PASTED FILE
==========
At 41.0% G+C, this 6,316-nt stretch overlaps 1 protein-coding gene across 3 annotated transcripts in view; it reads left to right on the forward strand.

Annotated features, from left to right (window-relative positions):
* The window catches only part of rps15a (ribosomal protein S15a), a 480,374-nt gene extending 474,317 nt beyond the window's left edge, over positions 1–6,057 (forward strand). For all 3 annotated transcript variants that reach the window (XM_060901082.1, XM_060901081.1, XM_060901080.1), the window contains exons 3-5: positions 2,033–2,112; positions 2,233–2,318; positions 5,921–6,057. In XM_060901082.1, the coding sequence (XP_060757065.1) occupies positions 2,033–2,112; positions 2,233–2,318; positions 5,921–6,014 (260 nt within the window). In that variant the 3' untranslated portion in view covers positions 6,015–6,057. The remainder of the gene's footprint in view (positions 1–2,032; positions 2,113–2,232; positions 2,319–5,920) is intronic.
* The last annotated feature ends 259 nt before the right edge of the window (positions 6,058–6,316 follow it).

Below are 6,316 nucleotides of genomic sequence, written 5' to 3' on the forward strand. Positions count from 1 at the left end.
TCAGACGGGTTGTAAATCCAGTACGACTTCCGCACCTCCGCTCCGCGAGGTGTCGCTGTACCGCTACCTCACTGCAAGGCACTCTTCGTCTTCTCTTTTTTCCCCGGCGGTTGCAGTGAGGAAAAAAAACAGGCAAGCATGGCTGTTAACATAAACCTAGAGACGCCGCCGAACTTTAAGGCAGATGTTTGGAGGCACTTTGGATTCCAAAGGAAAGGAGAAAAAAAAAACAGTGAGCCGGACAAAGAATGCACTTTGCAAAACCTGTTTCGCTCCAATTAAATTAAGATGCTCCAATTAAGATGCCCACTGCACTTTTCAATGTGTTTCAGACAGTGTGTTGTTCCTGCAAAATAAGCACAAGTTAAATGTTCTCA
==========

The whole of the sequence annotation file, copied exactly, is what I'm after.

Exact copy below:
At 41.0% G+C, this 6,316-nt stretch overlaps 1 protein-coding gene across 3 annotated transcripts in view; it reads left to right on the forward strand.

Annotated features, from left to right (window-relative positions):
* The window catches only part of rps15a (ribosomal protein S15a), a 480,374-nt gene extending 474,317 nt beyond the window's left edge, over positions 1–6,057 (forward strand). For all 3 annotated transcript variants that reach the window (XM_060901082.1, XM_060901081.1, XM_060901080.1), the window contains exons 3-5: positions 2,033–2,112; positions 2,233–2,318; positions 5,921–6,057. In XM_060901082.1, the coding sequence (XP_060757065.1) occupies positions 2,033–2,112; positions 2,233–2,318; positions 5,921–6,014 (260 nt within the window). In that variant the 3' untranslated portion in view covers positions 6,015–6,057. The remainder of the gene's footprint in view (positions 1–2,032; positions 2,113–2,232; positions 2,319–5,920) is intronic.
* The last annotated feature ends 259 nt before the right edge of the window (positions 6,058–6,316 follow it).

Below are 6,316 nucleotides of genomic sequence, written 5' to 3' on the forward strand. Positions count from 1 at the left end.
TCAGACGGGTTGTAAATCCAGTACGACTTCCGCACCTCCGCTCCGCGAGGTGTCGCTGTACCGCTACCTCACTGCAAGGCACTCTTCGTCTTCTCTTTTTTCCCCGGCGGTTGCAGTGAGGAAAAAAAACAGGCAAGCATGGCTGTTAACATAAACCTAGAGACGCCGCCGAACTTTAAGGCAGATGTTTGGAGGCACTTTGGATTCCAAAGGAAAGGAGAAAAAAAAAACAGTGAGCCGGACAAAGAATGCACTTTGCAAAACCTGTTTCGCTCCAATTAAATTAAGATGCTCCAATTAAGATGCCCACTGCACTTTTCAATGTGTTTCAGACAGTGTGTTGTTCCTGCAAAATAAGCACAAGTTAAATGTTCTCA